3 Ways Your Marketing Team Needs to Use Social Insights

With nearly two-thirds of US adults (65%) using social media daily, the number of online responses is growing exponentially. Social Insights: Customers often turn to social media sites as the first stop along the way to evaluate a purchase of any kind; and 66% of people, trust opinions posted online, even from strangers.

The importance of social media in the sales/marketing funnel is now undisputed, but the visibility of the insights each platform can provide is often obscured by meaningless statistics. Are you sure your marketing team members are taking the time to determine the importance of this information and where to look as data flows from the dashboards?

Here are three ways your team should use social media information to make important marketing decisions.

  1. To understand your audience

Getting 1,000 new Twitter followers looks good on paper, but it doesn’t necessarily move the needle for your brand. But creating a positive, organic conversation can solve the problem. Understanding your online audience means looking beyond superficial retweets and shares.

Instead of focusing on what’s being said about your brand, focus on who’s speaking. How does your specific target group relate to your competitors and how do they describe themselves? This audience tends to write their own characters (literally); The Twitter biography features subscription capabilities in 140 characters or less.

  1. To detect trends in target segments

Once you understand who your audience is, the next step is to get to know them a little better. Marketers need to understand what is happening on social media in their target markets and what it means for their brand if they are to keep up with the next big trend that is emerging.

For example, identifying an affinity group with a shared love for the Harry Potter series within it can lead to marketing insights based on trending topics within the group. Social Insights What was the group’s general feeling towards the other groups after seeing the last movie? Are they excited to buy Harry Potter merchandise? Do they see any gaps in the Harry Potter products available in stores?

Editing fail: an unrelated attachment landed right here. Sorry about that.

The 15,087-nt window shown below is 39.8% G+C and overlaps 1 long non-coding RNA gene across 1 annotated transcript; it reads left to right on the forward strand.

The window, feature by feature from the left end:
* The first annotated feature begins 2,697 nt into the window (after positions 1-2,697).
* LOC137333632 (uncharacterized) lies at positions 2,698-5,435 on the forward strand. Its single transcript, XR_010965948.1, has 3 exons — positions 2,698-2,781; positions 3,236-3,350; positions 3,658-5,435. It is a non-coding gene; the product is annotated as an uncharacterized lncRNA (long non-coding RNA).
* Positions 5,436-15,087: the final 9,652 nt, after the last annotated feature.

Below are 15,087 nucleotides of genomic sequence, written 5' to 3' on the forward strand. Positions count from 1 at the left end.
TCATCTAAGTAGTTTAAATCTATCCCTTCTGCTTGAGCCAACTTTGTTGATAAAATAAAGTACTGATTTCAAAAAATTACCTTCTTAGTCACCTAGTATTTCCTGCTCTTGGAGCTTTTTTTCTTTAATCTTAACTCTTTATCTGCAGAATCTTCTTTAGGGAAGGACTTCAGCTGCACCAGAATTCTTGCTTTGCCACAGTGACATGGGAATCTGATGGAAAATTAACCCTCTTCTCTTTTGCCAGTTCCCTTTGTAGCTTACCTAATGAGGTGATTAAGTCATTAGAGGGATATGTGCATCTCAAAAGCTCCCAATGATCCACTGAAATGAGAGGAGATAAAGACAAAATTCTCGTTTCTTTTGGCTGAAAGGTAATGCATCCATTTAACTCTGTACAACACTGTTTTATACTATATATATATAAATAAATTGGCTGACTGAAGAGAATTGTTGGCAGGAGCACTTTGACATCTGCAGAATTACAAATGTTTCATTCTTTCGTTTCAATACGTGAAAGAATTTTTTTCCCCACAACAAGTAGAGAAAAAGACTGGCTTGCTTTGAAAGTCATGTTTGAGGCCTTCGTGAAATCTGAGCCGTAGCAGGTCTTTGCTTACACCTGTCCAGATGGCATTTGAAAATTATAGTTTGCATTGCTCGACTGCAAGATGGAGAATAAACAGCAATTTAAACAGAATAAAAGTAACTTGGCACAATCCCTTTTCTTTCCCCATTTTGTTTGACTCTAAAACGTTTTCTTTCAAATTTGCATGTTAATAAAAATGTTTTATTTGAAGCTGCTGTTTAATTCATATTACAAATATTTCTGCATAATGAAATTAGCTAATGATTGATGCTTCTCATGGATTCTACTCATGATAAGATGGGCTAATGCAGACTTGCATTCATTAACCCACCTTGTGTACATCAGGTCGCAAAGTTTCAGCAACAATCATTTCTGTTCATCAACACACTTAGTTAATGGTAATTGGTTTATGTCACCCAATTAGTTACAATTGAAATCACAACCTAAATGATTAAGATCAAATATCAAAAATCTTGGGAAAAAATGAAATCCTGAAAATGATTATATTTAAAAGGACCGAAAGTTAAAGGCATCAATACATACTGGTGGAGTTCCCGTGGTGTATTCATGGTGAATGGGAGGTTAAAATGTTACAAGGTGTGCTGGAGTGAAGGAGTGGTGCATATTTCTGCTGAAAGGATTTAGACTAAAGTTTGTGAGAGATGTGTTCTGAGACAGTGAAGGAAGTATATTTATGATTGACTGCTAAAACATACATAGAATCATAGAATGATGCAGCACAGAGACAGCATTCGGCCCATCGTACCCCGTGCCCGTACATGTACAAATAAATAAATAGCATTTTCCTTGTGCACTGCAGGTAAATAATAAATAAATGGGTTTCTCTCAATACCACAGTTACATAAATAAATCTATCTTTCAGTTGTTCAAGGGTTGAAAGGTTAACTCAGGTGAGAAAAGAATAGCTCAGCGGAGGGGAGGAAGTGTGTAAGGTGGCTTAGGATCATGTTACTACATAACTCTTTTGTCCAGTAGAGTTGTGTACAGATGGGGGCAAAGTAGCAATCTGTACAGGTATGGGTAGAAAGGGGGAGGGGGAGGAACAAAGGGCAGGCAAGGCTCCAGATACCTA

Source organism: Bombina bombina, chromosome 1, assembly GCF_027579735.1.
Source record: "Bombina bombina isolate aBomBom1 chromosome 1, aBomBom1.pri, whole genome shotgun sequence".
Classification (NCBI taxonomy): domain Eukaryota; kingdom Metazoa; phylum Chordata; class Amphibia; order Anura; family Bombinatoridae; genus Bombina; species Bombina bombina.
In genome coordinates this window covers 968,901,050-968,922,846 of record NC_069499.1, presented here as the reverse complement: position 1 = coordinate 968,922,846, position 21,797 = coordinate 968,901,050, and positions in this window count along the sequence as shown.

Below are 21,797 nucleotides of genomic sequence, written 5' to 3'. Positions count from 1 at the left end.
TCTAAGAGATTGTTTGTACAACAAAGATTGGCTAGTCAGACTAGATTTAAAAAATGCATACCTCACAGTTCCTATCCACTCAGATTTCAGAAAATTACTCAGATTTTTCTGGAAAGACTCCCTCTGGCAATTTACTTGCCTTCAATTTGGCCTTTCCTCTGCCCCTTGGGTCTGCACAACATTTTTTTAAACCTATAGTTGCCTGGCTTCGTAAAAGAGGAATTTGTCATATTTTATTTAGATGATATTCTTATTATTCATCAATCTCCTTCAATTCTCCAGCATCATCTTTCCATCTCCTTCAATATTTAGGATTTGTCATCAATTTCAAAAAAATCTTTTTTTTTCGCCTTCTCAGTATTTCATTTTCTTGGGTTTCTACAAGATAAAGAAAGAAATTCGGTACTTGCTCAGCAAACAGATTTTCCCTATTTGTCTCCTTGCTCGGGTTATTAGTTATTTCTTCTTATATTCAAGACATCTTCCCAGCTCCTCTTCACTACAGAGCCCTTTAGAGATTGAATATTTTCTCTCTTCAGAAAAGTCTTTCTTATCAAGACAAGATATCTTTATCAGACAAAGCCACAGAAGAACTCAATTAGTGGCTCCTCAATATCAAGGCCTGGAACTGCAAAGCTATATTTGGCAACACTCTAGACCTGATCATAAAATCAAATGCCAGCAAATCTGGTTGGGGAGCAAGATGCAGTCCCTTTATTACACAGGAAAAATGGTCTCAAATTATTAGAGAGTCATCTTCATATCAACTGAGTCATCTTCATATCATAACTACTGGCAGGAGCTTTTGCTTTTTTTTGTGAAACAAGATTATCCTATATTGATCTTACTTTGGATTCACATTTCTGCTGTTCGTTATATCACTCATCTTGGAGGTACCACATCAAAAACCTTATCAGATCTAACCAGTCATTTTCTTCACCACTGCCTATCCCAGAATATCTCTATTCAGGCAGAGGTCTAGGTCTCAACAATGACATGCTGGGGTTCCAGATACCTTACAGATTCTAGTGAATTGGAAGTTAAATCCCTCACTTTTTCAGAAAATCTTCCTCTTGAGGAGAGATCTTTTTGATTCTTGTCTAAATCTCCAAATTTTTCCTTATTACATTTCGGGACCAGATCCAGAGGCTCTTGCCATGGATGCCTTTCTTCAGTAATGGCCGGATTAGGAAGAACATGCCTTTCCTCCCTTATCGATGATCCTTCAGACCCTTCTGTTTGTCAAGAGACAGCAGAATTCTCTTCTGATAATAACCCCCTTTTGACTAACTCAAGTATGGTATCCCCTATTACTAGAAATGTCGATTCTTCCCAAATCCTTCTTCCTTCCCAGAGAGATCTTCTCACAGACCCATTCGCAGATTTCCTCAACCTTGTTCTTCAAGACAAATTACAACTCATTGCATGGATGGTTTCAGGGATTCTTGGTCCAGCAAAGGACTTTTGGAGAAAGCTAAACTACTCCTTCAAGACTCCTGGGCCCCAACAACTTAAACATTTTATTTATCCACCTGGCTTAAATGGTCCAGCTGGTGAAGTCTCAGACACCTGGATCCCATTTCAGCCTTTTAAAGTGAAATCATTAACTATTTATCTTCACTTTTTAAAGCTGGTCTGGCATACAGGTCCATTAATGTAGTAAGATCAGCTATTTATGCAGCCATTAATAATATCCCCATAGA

Social media is a place to identify the types of topics that are important to your brand’s audience and incorporate the topics into your content strategy to bring marginal followers to the group. Be careful not to exploit your interests or sensitive social issues. Public brands are often placed under social scrutiny when they enter the trend movement.

  1. Determine the success of your marketing campaigns

Social data can also be used to deepen brand awareness in specific marketing initiatives. Finding keywords related to your most recent branding campaign is a good start, but measuring sentiment is where it gets interesting.

Suppose you recently received a large (ie expensive) ticket from a famous person. Your team will likely want to assess the ROI. Use keywords associated with celebrities associated with keywords to measure volume. Social Insights Then extract general phrases and rate sentiment from positive to neutral to negative to get a full picture of the social landscape helping you make your big recent purchase – is the answer completely positive? How many conversations did this famous person generate compared to previous campaigns? And most importantly, is a new audience being introduced to the conversation?

This comes down to:

There are many tools available to extract useful social media data for your marketing team, but nothing is more valuable than just looking beyond scheduled publications and direct mentions of your brand. Dive into your list of followers and get to know them. Create Twitter lists to reach your audience. See trends in each segment and act accordingly.